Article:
This can often result with your players feeling cheated, confused, and left with a sense of unfairness. So check and double check that your collision shapes are correct and always be over generous rather than mean.

Object placement:

Much the same as your character collision, make sure your game objects line up as you’d expect. For example, if you have a brick breaker game ( Breakout / Arkanoid ) you’d want to double check all the bricks were lined up and spaced evenly. Pretty obvious you may think, but it’s super important.

Scene transitions:

If your game scenes don’t run smoothly together, then your characters are not going to run smoothly either, it’s so important to not overlook basic game building in this way. Make sure your scene transitions are level, to pixel perfect, so that your characters never get ‘stuck’ on an uneven floor.

One really common example of this we see a fair amount, is backgrounds not lining up. These are usually tiled incorrectly and spotting the joins is a real giveaway of an unpolished game. Brutal perhaps? Maybe, but, certainly if you’re looking to get a publishing deal, or hitting the heights of landing an Apple Feature, you’ll need to get these spot on.

4. Sound / Music / Audio Effects

Audio in your games always has a massive part to play in your games’ overall production. Where you have things like firing guns, moving walls, falling boulders etc in your mobile game, give an audio effect when they’re in use. It gives immediate feedback to your player and pulls them into your game environment, that ‘real’ feel.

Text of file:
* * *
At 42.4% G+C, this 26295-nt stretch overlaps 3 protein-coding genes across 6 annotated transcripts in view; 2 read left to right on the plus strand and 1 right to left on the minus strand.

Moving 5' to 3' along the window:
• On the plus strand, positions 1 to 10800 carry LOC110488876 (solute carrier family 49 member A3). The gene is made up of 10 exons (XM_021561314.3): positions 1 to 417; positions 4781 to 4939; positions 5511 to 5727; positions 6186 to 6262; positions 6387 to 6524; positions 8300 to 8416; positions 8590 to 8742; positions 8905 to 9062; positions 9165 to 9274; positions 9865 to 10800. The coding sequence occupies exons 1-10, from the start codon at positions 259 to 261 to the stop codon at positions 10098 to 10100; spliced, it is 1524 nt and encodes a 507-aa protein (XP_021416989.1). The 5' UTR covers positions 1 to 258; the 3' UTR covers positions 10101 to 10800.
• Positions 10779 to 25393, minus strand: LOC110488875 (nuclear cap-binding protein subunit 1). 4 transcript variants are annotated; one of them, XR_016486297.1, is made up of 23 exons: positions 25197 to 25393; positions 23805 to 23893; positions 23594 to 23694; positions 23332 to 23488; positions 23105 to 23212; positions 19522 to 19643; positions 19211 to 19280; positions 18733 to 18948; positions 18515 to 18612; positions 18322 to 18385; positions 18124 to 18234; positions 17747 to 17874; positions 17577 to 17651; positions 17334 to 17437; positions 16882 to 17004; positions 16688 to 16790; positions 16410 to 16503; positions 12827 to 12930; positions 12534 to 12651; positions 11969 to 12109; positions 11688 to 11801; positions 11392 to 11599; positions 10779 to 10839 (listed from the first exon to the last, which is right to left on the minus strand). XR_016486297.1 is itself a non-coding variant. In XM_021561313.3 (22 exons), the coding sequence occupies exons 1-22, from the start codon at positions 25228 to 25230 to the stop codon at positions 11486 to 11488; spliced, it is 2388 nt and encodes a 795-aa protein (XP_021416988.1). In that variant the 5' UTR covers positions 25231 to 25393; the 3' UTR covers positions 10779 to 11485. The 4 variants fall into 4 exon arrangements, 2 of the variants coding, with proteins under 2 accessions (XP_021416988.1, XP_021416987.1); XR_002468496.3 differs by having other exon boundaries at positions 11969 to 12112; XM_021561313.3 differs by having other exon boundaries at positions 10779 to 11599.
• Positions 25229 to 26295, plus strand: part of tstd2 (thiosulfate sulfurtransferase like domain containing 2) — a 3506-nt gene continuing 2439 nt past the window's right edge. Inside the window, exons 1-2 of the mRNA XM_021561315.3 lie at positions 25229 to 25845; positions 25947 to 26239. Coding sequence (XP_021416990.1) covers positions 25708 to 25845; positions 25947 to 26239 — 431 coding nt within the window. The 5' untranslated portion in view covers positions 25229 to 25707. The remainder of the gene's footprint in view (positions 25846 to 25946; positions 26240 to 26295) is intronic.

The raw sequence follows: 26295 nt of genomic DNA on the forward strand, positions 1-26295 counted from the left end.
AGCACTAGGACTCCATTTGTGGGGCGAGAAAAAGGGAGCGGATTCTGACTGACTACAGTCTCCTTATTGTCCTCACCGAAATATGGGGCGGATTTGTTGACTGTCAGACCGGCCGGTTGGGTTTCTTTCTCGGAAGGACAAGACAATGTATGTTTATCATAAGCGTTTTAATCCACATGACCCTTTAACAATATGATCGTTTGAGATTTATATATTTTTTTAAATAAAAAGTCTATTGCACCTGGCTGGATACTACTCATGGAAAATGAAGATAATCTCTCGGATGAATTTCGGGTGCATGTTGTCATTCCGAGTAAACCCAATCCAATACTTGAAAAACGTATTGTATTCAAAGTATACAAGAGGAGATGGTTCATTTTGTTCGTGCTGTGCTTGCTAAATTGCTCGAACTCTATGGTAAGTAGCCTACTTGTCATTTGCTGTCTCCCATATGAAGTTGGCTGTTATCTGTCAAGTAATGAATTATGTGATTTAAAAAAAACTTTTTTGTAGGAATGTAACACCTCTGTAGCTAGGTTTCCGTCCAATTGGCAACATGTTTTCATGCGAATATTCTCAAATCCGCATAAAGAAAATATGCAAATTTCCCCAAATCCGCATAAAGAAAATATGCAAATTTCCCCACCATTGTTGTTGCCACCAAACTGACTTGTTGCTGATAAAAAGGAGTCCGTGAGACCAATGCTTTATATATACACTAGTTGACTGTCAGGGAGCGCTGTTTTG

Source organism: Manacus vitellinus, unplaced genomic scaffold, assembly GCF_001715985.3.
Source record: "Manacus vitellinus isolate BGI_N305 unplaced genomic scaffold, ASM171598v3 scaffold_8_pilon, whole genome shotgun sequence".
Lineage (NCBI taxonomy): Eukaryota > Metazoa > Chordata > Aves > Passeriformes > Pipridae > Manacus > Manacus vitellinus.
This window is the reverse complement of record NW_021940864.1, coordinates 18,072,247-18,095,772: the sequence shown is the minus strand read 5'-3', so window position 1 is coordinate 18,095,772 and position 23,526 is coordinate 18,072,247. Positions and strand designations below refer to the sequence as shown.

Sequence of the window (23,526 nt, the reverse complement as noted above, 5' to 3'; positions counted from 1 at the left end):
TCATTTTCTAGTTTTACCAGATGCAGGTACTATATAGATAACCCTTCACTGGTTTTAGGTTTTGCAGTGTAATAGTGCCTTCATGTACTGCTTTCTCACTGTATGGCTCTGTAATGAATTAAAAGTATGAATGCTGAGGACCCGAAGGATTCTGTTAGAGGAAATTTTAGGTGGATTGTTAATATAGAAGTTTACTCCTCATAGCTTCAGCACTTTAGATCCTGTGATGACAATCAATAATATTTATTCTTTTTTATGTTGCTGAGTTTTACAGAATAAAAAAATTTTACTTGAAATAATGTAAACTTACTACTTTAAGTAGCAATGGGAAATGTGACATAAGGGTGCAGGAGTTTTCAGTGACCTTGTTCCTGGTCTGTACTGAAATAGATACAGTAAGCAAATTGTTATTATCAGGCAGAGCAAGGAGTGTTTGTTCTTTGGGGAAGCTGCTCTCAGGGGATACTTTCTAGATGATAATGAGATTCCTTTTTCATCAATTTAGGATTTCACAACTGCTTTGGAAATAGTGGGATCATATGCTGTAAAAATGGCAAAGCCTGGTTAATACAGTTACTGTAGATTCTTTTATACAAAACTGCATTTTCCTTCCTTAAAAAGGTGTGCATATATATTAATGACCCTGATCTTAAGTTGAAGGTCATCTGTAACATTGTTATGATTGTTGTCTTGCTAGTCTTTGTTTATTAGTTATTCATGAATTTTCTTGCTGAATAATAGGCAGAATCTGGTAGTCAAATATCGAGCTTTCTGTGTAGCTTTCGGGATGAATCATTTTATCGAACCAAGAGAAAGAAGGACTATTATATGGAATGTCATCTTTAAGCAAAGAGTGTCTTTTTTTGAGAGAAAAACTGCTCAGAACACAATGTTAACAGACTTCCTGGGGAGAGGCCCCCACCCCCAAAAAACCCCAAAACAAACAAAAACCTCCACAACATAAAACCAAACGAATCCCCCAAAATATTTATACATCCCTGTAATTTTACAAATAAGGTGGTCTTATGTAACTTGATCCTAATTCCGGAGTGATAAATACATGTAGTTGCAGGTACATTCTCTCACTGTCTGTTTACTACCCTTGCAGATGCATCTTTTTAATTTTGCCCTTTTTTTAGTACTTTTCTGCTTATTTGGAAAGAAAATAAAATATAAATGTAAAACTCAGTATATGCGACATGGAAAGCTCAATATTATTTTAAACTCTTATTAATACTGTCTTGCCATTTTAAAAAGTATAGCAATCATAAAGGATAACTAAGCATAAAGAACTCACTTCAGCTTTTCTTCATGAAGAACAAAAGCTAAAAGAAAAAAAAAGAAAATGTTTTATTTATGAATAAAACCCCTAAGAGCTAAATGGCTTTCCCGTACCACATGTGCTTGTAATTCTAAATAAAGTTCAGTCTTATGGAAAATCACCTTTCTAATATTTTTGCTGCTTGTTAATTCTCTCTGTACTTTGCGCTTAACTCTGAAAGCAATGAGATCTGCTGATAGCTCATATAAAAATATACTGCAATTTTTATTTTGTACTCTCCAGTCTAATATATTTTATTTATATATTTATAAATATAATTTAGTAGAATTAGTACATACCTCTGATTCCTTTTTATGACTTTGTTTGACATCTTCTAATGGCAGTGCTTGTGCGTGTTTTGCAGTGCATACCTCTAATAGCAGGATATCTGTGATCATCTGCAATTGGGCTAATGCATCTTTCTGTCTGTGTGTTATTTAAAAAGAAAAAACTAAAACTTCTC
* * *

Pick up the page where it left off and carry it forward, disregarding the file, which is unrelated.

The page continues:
For instance, having a sound when collecting coins, players could receive a satisfying sound reward that goes along with collecting the coin itself, once again, reinforces feedback.  If your character collects a boost / power up, have a particular ‘bigger’ or different sound that comes in, to let the player know they have picked up something a little bit more special than say, a regular coin.

Think about your characters and enemies death animations, they certainly need feedback. If you’ve ever played a game where it’s taken you an age to kill an enemy, only to find that it just disappears in silence, you’ll know it’s quite disappointing. So give it a sound, it goes a long way for player satisfaction

5. The Overall Experience Loop

Polish for us comes in rounds. Although we tend to polish as we go, which we highly recommend you try to do also, we still end up doing 2 to 3 rounds at the end of each and every game.

The last 10% of your projects will be the hardest stage without a doubt, and as a perfectionist, I struggle here, and that’s why I adopt what I call the Overall Experience Loop.

This essentially entails striving for 87% perfection. You’ll never hit that 100% perfection, it’s just not achievable and certainly isn’t practical. After all, our primary goal is always to finish and release our games!

Curtailing the 100% down to 90% is the way I approach this. Forget about that last 10%, nobody apart from you will most likely ever notice and you’ll still achieve fantastic quality. On top of this we cull 3%. This is all the nice to have, additional polish, which again, nobody will ever know that it’s missing.

87% is the magic number. 90% polish goal minus 3% for all the fussing, playing around with and generally overthinking stuff.

At the end of the day, polishing your game is directly related to overall production quality, but we must never lose sight and let this overwhelm us into striving for perfection.

Build. Polish. Ship.

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Kevin & Jilly RisingHigh Academy